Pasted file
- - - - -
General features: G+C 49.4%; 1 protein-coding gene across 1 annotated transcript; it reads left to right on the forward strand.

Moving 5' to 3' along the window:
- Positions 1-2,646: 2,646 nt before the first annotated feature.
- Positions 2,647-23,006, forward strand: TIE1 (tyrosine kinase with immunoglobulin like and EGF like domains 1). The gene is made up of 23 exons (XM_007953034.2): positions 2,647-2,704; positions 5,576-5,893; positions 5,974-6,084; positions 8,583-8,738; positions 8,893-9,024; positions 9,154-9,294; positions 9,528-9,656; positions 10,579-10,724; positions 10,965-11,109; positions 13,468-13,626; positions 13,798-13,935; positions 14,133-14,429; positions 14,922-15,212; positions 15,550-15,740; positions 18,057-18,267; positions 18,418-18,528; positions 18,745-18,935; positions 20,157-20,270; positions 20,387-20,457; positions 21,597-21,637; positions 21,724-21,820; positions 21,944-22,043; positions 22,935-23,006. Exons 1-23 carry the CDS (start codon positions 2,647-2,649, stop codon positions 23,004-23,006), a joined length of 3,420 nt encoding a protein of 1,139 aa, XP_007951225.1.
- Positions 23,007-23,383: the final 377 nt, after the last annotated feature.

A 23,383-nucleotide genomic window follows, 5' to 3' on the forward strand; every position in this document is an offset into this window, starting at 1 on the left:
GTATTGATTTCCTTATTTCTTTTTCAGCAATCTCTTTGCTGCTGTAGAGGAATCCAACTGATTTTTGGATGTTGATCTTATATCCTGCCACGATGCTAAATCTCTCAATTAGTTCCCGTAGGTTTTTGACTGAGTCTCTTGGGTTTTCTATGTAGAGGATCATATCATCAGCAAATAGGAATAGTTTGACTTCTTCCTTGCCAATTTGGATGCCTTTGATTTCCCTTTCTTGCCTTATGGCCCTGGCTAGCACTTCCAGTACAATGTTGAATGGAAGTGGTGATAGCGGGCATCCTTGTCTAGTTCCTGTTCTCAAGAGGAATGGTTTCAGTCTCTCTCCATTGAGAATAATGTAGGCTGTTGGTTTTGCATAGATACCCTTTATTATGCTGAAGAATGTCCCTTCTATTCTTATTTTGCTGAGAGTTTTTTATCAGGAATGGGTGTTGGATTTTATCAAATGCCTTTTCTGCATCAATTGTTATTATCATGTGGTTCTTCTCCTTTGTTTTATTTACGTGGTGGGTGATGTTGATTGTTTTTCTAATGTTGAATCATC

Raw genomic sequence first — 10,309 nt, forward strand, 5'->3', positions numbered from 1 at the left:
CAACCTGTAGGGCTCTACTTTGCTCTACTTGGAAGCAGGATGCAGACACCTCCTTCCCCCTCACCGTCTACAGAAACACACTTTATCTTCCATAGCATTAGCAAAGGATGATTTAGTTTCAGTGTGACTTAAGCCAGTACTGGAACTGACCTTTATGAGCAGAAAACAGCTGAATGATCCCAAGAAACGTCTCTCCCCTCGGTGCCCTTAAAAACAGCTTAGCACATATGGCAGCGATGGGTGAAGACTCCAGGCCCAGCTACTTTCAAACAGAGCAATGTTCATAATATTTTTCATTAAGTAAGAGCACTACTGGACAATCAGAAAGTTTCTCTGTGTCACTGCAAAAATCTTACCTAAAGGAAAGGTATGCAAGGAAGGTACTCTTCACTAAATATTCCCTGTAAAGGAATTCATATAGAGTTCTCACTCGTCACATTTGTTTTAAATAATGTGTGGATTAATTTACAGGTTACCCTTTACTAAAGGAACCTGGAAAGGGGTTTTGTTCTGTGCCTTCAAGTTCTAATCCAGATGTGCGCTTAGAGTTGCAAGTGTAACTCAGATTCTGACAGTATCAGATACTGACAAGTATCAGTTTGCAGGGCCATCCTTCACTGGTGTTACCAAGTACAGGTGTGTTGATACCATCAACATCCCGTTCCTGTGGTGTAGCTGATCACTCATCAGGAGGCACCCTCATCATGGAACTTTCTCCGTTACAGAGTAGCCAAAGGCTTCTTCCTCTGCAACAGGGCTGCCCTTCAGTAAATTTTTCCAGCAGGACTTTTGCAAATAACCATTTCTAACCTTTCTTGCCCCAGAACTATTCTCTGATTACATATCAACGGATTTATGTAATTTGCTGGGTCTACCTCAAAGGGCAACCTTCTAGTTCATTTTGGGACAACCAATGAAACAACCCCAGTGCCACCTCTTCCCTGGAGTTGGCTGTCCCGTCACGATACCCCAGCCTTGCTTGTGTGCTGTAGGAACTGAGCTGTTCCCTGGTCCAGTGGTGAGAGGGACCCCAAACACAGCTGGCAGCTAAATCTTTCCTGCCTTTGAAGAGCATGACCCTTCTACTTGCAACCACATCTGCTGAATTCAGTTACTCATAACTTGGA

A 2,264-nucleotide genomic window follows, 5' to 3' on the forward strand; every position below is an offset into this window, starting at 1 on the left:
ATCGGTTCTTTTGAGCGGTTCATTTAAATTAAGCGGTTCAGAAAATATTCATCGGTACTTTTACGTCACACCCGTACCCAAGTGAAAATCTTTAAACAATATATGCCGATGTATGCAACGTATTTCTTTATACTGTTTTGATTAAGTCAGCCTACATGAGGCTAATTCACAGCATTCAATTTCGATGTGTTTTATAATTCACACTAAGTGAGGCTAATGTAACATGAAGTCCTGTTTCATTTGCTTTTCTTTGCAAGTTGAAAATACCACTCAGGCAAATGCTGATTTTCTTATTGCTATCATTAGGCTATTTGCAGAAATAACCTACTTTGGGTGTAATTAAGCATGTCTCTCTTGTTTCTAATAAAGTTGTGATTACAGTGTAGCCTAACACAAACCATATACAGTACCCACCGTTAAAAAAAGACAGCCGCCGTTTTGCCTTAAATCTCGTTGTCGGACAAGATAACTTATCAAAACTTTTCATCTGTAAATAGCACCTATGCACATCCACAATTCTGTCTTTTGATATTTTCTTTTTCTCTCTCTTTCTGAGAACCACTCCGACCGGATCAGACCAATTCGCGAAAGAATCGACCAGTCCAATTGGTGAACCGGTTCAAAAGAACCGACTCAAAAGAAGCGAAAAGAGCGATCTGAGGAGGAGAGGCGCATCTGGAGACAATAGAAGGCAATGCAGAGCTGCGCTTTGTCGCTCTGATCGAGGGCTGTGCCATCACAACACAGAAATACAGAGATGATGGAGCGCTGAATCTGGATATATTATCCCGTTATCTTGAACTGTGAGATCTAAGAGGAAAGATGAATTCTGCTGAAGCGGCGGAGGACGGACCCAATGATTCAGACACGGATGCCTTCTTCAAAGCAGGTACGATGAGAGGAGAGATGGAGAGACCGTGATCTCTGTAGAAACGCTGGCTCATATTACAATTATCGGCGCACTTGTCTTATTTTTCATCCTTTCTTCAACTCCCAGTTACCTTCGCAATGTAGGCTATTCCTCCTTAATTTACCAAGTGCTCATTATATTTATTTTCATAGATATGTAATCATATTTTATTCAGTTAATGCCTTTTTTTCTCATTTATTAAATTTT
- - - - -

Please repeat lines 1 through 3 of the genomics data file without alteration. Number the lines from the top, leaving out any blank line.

General features: G+C 49.4%; 1 protein-coding gene across 1 annotated transcript; it reads left to right on the forward strand.

Moving 5' to 3' along the window:
- Positions 1-2,646: 2,646 nt before the first annotated feature.